- Ability to identify, gather and evaluate a wide range of materials appropriate to the topic
- Analyse and interpret material drawn from a diversity of sources
- Demonstrate and exercise independence of thought and ideas
- Ability to reason in a critically sustained manner
- Ability to plan and execute an individual research topic
Subject-specific (writing) skills
- Ability to apply techniques of close analysis to both historical and literary texts
- Ability to challenge, review or question received ideas about the meanings of historical and/or literary texts
- Ability to demonstrate a good knowledge of academic systems of the presentation of arguments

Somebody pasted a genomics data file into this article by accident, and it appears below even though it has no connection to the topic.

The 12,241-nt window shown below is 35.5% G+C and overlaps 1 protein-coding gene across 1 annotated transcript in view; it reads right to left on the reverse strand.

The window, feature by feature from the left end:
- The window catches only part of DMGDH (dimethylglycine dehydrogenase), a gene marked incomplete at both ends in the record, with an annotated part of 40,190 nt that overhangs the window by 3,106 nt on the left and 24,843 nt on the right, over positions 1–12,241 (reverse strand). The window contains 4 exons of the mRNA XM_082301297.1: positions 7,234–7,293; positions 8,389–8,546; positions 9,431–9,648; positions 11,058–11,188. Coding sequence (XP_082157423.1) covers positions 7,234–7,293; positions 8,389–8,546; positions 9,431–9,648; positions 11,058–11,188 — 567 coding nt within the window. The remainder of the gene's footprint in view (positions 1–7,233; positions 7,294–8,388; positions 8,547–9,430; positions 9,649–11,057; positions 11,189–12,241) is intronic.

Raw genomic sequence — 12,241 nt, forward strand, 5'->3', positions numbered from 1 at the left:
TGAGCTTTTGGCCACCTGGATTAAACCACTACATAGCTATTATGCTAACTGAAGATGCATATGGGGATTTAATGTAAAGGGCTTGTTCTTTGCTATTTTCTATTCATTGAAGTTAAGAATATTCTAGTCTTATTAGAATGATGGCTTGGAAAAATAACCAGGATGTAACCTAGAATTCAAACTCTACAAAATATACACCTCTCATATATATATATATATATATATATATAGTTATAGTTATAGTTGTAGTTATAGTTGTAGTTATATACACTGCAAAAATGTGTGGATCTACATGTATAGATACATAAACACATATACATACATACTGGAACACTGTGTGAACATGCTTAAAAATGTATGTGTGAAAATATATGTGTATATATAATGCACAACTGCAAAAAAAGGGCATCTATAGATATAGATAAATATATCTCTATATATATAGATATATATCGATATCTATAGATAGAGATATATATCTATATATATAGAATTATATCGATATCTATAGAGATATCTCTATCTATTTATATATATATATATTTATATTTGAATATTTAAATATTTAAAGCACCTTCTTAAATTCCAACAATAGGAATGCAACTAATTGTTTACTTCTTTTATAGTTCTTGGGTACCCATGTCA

- Ability to sustain a critical argument that engages with the nuances of a literary text
- Ability to write at a level appropriate to research work
- Preparation for advanced academic study
UK and EU students (2021/22)
Fees for entry 2021/22 are not yet available.
Students from outside the EU (2021/22)
We are currently awaiting confirmation on tuition fees for the 2021/22 academic year.
From the public to the private sector, we enable careers in an impressively wide range of fields. Our graduates use their newly acquired skills in a broad spectrum of jobs, particularly in the media and creative economies, education and health sectors.
86% of postgraduates from the School of English, Communication and Philosophy were in employment or further studies within six months of graduation (DLHE 2016/17).